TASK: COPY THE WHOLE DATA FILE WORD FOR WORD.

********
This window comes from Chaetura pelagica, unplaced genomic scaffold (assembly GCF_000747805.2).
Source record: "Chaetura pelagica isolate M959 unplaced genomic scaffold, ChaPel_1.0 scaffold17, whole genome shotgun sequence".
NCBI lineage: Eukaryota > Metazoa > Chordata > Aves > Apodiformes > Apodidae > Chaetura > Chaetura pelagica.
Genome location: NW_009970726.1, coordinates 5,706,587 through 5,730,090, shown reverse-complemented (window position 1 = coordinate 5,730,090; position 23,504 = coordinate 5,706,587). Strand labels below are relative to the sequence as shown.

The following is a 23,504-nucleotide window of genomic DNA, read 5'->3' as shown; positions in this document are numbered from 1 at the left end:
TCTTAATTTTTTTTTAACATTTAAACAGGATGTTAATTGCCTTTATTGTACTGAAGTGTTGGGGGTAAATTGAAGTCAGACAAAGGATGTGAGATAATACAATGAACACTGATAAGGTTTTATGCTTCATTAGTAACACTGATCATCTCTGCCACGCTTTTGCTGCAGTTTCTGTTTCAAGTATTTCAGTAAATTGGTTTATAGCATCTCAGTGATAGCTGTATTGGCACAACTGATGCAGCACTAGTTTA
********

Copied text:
This window comes from Chaetura pelagica, unplaced genomic scaffold (assembly GCF_000747805.2).
Source record: "Chaetura pelagica isolate M959 unplaced genomic scaffold, ChaPel_1.0 scaffold17, whole genome shotgun sequence".
NCBI lineage: Eukaryota > Metazoa > Chordata > Aves > Apodiformes > Apodidae > Chaetura > Chaetura pelagica.
Genome location: NW_009970726.1, coordinates 5,706,587 through 5,730,090, shown reverse-complemented (window position 1 = coordinate 5,730,090; position 23,504 = coordinate 5,706,587). Strand labels below are relative to the sequence as shown.

The following is a 23,504-nucleotide window of genomic DNA, read 5'->3' as shown; positions in this document are numbered from 1 at the left end:
TCTTAATTTTTTTTTAACATTTAAACAGGATGTTAATTGCCTTTATTGTACTGAAGTGTTGGGGGTAAATTGAAGTCAGACAAAGGATGTGAGATAATACAATGAACACTGATAAGGTTTTATGCTTCATTAGTAACACTGATCATCTCTGCCACGCTTTTGCTGCAGTTTCTGTTTCAAGTATTTCAGTAAATTGGTTTATAGCATCTCAGTGATAGCTGTATTGGCACAACTGATGCAGCACTAGTTTA